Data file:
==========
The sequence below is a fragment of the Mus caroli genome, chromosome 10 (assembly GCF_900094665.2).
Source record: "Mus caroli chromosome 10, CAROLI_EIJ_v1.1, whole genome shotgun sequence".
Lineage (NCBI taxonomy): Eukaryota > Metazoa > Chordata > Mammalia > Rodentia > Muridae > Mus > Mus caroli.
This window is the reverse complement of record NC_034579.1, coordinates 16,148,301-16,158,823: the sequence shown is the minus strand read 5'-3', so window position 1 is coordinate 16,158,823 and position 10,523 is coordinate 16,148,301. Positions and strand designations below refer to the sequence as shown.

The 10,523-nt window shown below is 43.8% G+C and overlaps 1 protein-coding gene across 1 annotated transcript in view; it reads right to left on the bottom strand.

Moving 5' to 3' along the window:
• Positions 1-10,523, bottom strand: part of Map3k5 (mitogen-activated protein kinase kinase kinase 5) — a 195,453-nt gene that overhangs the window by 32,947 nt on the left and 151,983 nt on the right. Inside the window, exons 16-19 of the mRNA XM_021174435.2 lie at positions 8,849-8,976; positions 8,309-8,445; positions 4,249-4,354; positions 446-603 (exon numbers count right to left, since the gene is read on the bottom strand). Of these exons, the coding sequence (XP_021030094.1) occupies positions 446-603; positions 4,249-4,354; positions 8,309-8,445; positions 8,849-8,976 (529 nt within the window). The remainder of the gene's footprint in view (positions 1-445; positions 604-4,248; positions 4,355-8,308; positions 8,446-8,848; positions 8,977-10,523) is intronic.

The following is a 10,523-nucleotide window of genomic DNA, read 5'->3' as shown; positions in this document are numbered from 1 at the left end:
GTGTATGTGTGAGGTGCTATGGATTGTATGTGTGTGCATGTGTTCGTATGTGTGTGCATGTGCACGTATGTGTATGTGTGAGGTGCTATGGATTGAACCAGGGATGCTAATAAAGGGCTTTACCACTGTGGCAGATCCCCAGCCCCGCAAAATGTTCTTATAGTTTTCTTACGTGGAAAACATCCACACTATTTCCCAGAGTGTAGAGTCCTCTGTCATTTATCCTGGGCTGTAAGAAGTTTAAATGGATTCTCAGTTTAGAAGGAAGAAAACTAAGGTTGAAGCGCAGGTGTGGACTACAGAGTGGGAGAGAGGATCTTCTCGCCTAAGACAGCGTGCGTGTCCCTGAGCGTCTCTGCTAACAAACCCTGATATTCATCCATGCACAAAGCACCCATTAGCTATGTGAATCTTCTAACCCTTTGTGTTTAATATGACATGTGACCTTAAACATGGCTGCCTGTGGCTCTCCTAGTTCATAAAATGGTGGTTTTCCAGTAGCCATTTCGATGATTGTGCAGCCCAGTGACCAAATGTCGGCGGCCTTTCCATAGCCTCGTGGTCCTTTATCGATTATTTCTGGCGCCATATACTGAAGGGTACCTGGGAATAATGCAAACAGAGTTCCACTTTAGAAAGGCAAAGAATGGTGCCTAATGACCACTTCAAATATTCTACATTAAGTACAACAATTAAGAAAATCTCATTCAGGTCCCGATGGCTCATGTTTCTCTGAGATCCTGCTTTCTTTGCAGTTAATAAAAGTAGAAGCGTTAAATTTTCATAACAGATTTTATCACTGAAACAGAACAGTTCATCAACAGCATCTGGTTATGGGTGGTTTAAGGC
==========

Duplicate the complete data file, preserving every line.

The sequence below is a fragment of the Mus caroli genome, chromosome 10 (assembly GCF_900094665.2).
Source record: "Mus caroli chromosome 10, CAROLI_EIJ_v1.1, whole genome shotgun sequence".
Lineage (NCBI taxonomy): Eukaryota > Metazoa > Chordata > Mammalia > Rodentia > Muridae > Mus > Mus caroli.
This window is the reverse complement of record NC_034579.1, coordinates 16,148,301-16,158,823: the sequence shown is the minus strand read 5'-3', so window position 1 is coordinate 16,158,823 and position 10,523 is coordinate 16,148,301. Positions and strand designations below refer to the sequence as shown.

The 10,523-nt window shown below is 43.8% G+C and overlaps 1 protein-coding gene across 1 annotated transcript in view; it reads right to left on the bottom strand.

Moving 5' to 3' along the window:
• Positions 1-10,523, bottom strand: part of Map3k5 (mitogen-activated protein kinase kinase kinase 5) — a 195,453-nt gene that overhangs the window by 32,947 nt on the left and 151,983 nt on the right. Inside the window, exons 16-19 of the mRNA XM_021174435.2 lie at positions 8,849-8,976; positions 8,309-8,445; positions 4,249-4,354; positions 446-603 (exon numbers count right to left, since the gene is read on the bottom strand). Of these exons, the coding sequence (XP_021030094.1) occupies positions 446-603; positions 4,249-4,354; positions 8,309-8,445; positions 8,849-8,976 (529 nt within the window). The remainder of the gene's footprint in view (positions 1-445; positions 604-4,248; positions 4,355-8,308; positions 8,446-8,848; positions 8,977-10,523) is intronic.

The following is a 10,523-nucleotide window of genomic DNA, read 5'->3' as shown; positions in this document are numbered from 1 at the left end:
GTGTATGTGTGAGGTGCTATGGATTGTATGTGTGTGCATGTGTTCGTATGTGTGTGCATGTGCACGTATGTGTATGTGTGAGGTGCTATGGATTGAACCAGGGATGCTAATAAAGGGCTTTACCACTGTGGCAGATCCCCAGCCCCGCAAAATGTTCTTATAGTTTTCTTACGTGGAAAACATCCACACTATTTCCCAGAGTGTAGAGTCCTCTGTCATTTATCCTGGGCTGTAAGAAGTTTAAATGGATTCTCAGTTTAGAAGGAAGAAAACTAAGGTTGAAGCGCAGGTGTGGACTACAGAGTGGGAGAGAGGATCTTCTCGCCTAAGACAGCGTGCGTGTCCCTGAGCGTCTCTGCTAACAAACCCTGATATTCATCCATGCACAAAGCACCCATTAGCTATGTGAATCTTCTAACCCTTTGTGTTTAATATGACATGTGACCTTAAACATGGCTGCCTGTGGCTCTCCTAGTTCATAAAATGGTGGTTTTCCAGTAGCCATTTCGATGATTGTGCAGCCCAGTGACCAAATGTCGGCGGCCTTTCCATAGCCTCGTGGTCCTTTATCGATTATTTCTGGCGCCATATACTGAAGGGTACCTGGGAATAATGCAAACAGAGTTCCACTTTAGAAAGGCAAAGAATGGTGCCTAATGACCACTTCAAATATTCTACATTAAGTACAACAATTAAGAAAATCTCATTCAGGTCCCGATGGCTCATGTTTCTCTGAGATCCTGCTTTCTTTGCAGTTAATAAAAGTAGAAGCGTTAAATTTTCATAACAGATTTTATCACTGAAACAGAACAGTTCATCAACAGCATCTGGTTATGGGTGGTTTAAGGC